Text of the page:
Latin American Cities: Buenos Aires, Montevideo, Rio de Janeiro, Panama City, and Havana
A summer course, May 16-June 19, 2017
Open for credit to rising juniors and seniors in all Columbia schools. Generous financial aid available. Applications due in early December.
For more information, please contact Eliza Kwon-Ahn at firstname.lastname@example.org
Instructor: José C. Moya, Professor of History, Barnard College and Director, Institute of Latin American Studies, Columbia University
Description of the Program
Latin America, where four out of five residents today live in cities, is the most urbanized region in the world. This Global Scholars Program will explore the historical origins and contemporary realities of urban life in the region through research and travel in five cities that capture Latin America’s cultural diversity.
We will start in Buenos Aires, a city that became the largest in the Southern Hemisphere by the early twentieth century thanks to European immigration, which gave it the largest Italian and Spanish populations outside of Italy and Spain, one of the largest Jewish communities in the world, and a plethora of other groups, including more recently arrivals from Korea, China, and Bolivia. We then cross the River Plate to Uruguay, which by the early 1900s was the most urbanized country in the world after England, visiting Colonia de Sacramento, a well-preserved colonial town designated as a World Heritage Site by UNESCO, and Montevideo, the capital of a country that developed the first welfare state in the Western Hemisphere, and perhaps not coincidently, a city that has been consistently rated as having the highest quality of life in Latin America. Our next stop sits on a spectacular natural setting and has become synonymous with samba, carnival, beach culture, and other markers of hedonism. But Rio de Janeiro was also the largest slave port in the New World, the entry point for swells of poor Portuguese immigrants, and is today a place of both opulent neighborhoods and favelas, ethno-cultural fusions and socioeconomic rifts. Panama City has long been an economic crossroads. During colonial times the silver of Peru crossed the pirate-infected isthmus on its way to Spain. The Panama Canal turned it into a link between the Pacific and Atlantic worlds. More recently, the city has become a global hub of banking and finance, a perfect site to study the local effects of globalization. Havana, like Rio, was long associated with tropical hedonism and it is one of the main and most vibrant sites of African-derived culture in the Americas. But it is also the capital of one of the last communist countries in the world, one that was isolated from the United States and global capitalism for more than half-a-century and that thus offers a drastic contrast to the other cities, and particularly to Panama City.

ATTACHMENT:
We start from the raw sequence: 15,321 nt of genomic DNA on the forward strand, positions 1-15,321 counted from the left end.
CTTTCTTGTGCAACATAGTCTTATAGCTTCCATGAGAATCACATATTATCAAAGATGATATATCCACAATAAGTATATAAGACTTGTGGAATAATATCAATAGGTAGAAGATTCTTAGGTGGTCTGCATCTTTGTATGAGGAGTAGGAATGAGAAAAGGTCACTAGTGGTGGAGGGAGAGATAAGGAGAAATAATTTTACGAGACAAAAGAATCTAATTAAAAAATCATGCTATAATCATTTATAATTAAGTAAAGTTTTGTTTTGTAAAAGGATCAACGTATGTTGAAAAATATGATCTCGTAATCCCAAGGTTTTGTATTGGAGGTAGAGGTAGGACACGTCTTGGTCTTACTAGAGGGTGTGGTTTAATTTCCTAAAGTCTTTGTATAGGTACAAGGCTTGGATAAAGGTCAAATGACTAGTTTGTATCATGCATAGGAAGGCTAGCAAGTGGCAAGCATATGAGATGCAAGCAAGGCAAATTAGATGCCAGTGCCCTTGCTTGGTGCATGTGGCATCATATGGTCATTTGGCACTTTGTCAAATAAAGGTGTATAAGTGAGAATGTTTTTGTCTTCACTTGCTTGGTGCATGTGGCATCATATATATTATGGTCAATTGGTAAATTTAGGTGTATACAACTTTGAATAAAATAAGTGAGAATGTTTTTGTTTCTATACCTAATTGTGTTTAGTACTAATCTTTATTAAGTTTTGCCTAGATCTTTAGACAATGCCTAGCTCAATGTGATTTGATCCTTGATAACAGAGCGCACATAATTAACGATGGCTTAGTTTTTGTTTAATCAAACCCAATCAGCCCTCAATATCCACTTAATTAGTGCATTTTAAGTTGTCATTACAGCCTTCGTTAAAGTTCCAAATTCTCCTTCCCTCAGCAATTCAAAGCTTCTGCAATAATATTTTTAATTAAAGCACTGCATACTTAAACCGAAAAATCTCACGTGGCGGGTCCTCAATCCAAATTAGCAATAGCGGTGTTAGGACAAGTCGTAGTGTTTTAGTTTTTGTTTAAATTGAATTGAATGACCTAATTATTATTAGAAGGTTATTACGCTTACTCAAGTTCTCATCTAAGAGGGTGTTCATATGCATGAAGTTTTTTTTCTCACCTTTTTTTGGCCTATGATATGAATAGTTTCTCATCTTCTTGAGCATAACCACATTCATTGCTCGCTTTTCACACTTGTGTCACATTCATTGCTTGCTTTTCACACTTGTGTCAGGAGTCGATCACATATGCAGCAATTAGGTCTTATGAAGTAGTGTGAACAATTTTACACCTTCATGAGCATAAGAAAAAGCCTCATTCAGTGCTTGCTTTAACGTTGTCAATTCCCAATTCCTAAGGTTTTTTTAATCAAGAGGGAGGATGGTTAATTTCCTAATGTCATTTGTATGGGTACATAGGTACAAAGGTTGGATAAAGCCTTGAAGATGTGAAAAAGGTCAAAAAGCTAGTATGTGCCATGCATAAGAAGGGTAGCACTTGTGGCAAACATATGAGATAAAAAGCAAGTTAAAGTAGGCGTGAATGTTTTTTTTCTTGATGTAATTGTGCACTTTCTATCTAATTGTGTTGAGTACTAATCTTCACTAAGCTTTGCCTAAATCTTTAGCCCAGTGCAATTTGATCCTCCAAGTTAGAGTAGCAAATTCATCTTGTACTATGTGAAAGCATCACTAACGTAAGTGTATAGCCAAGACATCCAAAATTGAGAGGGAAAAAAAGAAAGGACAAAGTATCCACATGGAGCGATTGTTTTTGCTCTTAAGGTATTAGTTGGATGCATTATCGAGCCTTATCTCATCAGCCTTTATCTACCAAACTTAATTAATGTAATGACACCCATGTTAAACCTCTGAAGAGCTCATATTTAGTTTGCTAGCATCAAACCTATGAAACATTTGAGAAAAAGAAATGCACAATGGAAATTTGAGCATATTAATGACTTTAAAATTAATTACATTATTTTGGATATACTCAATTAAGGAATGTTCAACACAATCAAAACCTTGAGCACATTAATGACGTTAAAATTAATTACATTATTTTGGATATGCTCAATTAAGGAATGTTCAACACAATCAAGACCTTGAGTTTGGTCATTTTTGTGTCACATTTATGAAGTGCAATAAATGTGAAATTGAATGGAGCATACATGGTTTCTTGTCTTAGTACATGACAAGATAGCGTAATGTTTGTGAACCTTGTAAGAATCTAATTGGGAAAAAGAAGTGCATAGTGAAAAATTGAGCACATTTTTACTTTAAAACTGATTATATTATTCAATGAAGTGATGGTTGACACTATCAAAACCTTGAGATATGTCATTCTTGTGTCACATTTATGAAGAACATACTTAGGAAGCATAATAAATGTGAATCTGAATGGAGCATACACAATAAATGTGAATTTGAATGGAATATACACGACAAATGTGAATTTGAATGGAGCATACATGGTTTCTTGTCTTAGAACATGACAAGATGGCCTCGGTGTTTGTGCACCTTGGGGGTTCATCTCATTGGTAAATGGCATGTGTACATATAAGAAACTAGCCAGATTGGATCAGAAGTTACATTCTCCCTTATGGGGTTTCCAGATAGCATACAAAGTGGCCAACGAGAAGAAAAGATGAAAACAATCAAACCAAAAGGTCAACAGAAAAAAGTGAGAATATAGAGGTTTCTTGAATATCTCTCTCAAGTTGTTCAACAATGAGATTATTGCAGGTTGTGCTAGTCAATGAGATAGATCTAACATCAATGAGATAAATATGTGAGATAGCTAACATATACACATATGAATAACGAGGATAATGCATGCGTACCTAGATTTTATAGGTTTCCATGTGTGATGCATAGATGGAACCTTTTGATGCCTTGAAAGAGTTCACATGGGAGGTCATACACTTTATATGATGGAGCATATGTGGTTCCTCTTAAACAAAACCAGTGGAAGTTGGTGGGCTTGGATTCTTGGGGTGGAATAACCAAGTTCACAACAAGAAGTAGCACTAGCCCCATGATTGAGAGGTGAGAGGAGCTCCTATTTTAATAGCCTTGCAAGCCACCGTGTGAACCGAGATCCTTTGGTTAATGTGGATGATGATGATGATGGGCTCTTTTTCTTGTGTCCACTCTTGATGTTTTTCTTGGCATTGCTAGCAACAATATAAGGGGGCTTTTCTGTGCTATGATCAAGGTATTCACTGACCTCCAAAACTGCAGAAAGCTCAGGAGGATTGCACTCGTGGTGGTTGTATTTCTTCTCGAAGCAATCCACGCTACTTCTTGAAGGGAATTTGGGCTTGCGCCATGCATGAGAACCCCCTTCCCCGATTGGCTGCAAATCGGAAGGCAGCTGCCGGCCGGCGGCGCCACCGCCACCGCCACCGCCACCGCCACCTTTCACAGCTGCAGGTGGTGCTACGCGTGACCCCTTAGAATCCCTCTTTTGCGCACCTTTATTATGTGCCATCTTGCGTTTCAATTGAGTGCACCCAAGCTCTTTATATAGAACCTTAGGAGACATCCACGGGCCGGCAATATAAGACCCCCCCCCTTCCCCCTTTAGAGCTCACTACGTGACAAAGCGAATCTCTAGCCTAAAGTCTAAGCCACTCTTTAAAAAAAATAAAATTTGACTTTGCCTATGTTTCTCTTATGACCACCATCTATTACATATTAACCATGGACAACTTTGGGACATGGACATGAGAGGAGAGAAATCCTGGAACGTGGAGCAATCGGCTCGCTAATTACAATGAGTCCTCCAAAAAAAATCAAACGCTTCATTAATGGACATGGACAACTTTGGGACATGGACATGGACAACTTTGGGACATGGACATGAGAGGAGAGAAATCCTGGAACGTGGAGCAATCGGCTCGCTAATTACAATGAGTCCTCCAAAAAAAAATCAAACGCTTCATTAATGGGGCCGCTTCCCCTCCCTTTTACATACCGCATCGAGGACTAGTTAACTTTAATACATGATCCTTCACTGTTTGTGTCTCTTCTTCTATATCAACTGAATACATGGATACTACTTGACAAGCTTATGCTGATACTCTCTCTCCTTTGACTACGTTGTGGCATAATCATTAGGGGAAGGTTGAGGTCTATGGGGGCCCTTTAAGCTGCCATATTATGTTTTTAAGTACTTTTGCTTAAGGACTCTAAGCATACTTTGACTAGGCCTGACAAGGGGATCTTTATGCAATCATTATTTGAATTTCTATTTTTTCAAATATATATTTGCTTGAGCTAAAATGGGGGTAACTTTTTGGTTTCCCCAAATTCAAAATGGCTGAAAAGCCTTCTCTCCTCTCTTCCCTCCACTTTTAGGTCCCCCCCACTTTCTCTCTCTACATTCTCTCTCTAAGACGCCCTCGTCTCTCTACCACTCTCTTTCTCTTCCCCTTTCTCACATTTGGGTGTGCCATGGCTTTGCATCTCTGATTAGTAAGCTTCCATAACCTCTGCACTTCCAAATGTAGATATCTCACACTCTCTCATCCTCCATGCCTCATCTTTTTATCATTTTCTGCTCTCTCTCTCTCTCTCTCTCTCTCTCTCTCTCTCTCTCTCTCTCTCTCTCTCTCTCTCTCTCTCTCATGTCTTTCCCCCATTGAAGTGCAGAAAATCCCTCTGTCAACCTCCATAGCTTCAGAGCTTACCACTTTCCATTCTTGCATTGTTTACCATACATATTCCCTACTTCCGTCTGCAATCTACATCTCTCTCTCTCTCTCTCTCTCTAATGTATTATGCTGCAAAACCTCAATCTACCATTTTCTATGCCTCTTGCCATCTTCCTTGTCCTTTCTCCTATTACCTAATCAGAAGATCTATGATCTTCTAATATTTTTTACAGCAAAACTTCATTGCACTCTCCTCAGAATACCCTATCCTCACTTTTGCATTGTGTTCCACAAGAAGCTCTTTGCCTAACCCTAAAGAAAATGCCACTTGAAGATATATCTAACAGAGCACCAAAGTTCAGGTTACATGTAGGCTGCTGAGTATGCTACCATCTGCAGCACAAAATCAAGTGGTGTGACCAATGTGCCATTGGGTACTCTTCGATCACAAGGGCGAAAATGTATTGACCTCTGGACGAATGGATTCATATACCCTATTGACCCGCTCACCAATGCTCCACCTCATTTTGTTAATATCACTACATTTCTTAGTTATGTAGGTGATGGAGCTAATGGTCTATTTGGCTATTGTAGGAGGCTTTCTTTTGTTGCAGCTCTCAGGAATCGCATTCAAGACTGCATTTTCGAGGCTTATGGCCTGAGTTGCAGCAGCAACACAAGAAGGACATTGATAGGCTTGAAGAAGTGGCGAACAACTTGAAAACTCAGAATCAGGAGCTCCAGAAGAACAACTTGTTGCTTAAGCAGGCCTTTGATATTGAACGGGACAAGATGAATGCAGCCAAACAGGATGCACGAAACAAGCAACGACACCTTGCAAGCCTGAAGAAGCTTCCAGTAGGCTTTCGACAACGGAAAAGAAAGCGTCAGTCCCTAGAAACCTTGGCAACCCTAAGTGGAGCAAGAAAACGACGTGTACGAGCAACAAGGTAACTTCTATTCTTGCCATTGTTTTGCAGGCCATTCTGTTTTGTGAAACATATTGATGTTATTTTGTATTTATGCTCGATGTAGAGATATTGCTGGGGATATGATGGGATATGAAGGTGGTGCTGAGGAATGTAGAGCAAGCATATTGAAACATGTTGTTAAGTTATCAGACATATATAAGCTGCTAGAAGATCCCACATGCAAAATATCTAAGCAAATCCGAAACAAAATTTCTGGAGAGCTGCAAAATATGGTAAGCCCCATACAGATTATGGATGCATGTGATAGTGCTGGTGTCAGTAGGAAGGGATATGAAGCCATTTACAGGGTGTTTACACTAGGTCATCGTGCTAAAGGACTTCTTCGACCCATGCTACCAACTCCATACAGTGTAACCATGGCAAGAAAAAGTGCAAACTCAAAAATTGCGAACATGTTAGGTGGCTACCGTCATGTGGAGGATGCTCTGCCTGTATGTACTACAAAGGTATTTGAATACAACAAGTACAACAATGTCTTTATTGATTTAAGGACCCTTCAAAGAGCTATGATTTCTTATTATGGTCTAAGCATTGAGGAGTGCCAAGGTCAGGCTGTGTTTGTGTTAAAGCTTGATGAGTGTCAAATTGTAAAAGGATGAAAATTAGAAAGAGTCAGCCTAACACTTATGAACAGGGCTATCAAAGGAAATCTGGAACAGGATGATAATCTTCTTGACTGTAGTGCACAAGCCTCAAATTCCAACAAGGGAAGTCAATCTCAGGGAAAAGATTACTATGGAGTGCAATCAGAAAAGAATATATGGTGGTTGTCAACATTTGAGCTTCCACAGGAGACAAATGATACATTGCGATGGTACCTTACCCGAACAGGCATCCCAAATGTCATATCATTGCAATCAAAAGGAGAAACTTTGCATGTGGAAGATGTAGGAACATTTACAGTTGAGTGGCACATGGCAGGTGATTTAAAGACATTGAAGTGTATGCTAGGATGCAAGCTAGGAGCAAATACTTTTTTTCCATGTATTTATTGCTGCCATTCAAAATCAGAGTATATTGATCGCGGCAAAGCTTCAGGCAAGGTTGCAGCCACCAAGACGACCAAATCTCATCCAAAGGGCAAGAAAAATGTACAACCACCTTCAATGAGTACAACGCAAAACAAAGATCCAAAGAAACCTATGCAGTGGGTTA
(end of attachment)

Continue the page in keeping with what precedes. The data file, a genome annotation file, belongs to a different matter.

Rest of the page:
During our class meetings and travels, we will explore the evolution of the built environment, public architecture, economies, social and ethno-racial ecologies, and music and art in these five cities. Through readings, maps, recordings, photographs, films, and site visits, students will learn about the urbanscape and life in these cities and produce a research paper (or project in other medium) that will be due a week after the end of the course.
Consortium partners/host institutions/Dates
-May 17 – May 24: Buenos Aires- Universidad de San Andres
-May 24 – May 28: Montevideo – Universidad de la República
-May 28 – June 6: Rio de Janeiro – PUC and Global Center
-June 7 – June 10: Panama – TBD
-June 11 – June 19: Havana – Universidad de la Habana
Requirements and Application Details (subject to revision):
Spring Semester Prerequisite
Students are required to register for LCRS UN3999 (4 point independent study course with Prof. Moya) offered on Wednesday 2:10pm-4pm. Click here for syllabus.
Knowledge of Latin America is helpful but not required.
- Information Sessions: November 2 and November 14
- Online Applications: December 2 in OGP portal
- Interview Dates: December 12-15*, Time TBD, mandatory
- Decisions made by December 16*
- Pre-departure meeting – Friday, May 12, 2017, mandatory
- First summer class: Monday, May 15, 9am – 12pm (IAB 802)
- Departure day: Tuesday, May 16, 2017, arrive in Buenos Aires May 17.
- Program Dates: May 16 – June 19, 2017*
- Final Paper due: May 26, 2017
*Dates are subject to change
Program Application Form: Application is available in the Office of Global Programs website.
Costs and Financial aid:
- We are pleased to announce that, with generous support from the President’s Office, we will be able to offer the GSP with a merit and needs based application process and significant financial aid available for students selected to participate.
- The cost of the program is expected to be the equivalent of summer tuition for 5 credits plus applciable fees.
- Students will only be responsible for NY-Buenos Aires and Havana-NY travel costs, some dinners, and applicable visas to Brazil and Cuba (U.S. citizens need visas to both countries, $160 each).
Please visit these links for information:
- All in-country travel, most meals, activities, and housing costs are included in the costs of the program.
- All students selected to go on the program will receive an ILAS Travel Grant of $1,000 to defray costs of travel from NY-Buenos Aires and from Havana-NY.